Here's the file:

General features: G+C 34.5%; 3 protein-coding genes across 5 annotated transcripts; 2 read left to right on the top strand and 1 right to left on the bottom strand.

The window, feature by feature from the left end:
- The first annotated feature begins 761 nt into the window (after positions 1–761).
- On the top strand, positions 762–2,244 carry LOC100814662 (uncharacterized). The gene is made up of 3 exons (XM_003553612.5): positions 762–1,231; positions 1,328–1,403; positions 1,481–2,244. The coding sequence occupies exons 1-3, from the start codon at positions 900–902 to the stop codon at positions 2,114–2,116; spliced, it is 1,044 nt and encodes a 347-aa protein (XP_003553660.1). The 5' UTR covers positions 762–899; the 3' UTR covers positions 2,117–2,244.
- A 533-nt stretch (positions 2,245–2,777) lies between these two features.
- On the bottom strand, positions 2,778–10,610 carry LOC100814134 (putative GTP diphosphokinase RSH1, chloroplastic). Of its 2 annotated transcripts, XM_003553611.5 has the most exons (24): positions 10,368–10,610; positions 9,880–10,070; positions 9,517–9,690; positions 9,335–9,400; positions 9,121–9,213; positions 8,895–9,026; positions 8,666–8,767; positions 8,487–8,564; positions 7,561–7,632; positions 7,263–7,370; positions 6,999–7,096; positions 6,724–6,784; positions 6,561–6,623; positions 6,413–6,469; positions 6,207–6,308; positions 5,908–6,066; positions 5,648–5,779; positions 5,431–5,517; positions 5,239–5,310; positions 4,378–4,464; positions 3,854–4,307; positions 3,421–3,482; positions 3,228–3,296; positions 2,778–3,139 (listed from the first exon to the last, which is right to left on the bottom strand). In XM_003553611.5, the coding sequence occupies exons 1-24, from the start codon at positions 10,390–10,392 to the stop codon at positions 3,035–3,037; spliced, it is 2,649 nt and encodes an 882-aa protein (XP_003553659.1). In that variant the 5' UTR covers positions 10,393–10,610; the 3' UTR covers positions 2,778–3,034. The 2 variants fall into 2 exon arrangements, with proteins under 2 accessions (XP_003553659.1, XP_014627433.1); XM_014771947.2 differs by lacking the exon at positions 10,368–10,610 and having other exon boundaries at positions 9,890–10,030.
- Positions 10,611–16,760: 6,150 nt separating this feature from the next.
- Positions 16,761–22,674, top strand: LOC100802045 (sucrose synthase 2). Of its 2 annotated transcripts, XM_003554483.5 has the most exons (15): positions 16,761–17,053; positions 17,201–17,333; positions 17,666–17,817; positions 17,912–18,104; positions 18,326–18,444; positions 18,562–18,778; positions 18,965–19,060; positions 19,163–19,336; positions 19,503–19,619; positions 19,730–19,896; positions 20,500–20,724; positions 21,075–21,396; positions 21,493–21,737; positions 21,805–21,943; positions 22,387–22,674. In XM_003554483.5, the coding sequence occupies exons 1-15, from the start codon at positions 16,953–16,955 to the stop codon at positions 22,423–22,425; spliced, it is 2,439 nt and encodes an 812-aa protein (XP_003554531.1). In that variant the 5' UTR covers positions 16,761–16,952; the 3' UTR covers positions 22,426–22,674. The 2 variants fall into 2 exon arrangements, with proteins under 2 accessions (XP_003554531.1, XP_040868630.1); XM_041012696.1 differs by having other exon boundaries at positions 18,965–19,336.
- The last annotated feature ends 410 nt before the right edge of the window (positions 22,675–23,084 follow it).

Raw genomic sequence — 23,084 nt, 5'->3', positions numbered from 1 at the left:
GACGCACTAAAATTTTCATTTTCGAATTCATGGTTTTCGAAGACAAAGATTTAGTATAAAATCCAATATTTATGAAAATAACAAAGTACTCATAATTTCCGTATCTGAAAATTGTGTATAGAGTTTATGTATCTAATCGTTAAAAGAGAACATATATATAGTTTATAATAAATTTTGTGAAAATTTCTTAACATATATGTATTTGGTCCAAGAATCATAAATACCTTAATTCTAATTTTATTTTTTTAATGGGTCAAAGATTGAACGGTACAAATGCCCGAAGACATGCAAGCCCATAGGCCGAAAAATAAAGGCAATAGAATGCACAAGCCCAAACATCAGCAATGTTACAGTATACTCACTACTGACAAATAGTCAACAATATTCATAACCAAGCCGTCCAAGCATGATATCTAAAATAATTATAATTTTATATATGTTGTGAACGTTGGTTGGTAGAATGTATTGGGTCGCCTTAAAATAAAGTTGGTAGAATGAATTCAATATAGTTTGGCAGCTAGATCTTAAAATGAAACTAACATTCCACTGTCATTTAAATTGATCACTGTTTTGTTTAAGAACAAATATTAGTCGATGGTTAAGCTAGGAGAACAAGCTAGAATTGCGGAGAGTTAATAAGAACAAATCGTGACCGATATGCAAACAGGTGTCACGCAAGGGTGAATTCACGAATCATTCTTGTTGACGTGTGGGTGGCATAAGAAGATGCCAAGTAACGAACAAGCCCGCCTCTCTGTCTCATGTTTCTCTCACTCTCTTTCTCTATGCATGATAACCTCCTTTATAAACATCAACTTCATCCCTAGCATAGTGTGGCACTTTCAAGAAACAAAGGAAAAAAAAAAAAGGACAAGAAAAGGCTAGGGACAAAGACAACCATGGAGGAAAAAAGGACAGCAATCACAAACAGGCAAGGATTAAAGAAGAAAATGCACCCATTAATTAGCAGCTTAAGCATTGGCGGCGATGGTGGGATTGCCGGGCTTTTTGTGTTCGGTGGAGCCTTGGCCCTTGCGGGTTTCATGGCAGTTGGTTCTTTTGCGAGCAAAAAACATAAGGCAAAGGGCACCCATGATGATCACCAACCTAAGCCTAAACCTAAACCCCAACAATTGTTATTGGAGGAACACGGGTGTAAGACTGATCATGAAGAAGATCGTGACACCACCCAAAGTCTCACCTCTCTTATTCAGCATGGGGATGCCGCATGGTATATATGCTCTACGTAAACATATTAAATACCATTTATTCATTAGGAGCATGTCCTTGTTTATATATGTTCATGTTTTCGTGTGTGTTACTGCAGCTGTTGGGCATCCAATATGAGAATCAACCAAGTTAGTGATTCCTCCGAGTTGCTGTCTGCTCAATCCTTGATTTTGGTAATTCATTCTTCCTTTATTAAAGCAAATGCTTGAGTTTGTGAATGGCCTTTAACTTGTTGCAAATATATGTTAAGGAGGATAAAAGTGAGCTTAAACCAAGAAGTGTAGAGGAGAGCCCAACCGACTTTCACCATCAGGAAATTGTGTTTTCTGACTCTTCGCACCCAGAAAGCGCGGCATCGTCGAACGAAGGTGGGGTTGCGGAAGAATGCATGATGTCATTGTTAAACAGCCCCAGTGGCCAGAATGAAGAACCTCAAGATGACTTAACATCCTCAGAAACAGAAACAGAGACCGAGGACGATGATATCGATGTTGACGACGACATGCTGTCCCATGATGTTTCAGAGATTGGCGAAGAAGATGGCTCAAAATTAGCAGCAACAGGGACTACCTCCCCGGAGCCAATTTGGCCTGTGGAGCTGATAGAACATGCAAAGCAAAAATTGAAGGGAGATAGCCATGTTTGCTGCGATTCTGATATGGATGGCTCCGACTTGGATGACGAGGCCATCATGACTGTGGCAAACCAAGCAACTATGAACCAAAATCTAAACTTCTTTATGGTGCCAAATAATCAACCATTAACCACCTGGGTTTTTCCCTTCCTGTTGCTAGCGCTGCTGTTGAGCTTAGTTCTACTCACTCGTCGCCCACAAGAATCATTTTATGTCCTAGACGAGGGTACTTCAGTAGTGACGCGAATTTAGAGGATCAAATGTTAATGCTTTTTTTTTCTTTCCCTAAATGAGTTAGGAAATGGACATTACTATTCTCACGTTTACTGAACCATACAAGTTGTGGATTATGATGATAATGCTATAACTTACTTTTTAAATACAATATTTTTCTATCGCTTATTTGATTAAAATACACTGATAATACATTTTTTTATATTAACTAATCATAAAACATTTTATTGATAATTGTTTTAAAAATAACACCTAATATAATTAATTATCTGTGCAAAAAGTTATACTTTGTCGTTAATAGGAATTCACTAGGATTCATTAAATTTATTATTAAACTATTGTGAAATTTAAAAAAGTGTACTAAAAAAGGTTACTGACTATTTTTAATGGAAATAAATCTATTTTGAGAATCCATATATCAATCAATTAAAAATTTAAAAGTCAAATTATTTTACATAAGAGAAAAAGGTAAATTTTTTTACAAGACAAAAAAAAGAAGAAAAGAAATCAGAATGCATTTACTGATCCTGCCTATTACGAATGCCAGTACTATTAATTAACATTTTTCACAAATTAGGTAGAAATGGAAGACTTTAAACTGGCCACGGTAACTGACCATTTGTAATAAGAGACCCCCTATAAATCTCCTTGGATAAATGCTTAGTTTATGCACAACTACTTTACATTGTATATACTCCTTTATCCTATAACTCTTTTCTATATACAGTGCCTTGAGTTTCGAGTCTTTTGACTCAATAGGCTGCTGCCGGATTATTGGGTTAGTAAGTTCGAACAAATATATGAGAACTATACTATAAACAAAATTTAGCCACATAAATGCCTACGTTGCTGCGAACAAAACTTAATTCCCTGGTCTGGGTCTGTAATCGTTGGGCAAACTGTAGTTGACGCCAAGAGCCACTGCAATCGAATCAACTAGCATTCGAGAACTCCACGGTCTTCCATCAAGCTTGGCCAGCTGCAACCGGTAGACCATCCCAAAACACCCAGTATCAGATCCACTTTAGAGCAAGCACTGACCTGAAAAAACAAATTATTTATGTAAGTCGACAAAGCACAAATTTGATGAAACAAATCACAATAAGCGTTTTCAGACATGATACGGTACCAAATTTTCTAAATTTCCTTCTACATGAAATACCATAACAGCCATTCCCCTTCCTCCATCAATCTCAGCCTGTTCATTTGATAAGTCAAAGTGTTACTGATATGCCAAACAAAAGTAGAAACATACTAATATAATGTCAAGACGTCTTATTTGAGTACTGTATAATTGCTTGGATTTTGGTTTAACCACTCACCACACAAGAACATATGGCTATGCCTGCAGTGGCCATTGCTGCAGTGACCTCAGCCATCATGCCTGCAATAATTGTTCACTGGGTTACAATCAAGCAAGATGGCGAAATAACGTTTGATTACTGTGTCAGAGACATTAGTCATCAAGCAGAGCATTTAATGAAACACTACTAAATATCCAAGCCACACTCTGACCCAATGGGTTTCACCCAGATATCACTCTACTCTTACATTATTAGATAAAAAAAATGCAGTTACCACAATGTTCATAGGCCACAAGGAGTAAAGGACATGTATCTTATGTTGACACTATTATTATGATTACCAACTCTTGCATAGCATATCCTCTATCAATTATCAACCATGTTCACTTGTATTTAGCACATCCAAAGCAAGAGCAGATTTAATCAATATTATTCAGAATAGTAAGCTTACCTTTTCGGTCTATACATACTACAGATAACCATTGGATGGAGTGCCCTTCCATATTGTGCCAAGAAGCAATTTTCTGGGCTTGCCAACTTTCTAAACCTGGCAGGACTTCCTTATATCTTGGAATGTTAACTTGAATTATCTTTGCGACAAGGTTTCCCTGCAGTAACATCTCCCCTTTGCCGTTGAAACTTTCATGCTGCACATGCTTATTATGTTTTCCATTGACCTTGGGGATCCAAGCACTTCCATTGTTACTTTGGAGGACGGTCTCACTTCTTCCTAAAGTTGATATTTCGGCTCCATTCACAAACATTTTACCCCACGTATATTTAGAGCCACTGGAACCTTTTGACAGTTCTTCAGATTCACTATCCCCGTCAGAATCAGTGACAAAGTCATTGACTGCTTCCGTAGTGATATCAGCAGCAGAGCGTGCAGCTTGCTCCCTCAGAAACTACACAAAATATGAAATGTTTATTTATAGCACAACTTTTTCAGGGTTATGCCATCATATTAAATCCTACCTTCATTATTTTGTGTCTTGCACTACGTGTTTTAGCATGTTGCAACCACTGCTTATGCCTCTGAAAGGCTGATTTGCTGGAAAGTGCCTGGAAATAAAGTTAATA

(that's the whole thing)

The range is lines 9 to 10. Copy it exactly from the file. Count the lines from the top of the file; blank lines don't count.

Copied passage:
- The last annotated feature ends 410 nt before the right edge of the window (positions 22,675–23,084 follow it).

Raw genomic sequence — 23,084 nt, 5'->3', positions numbered from 1 at the left: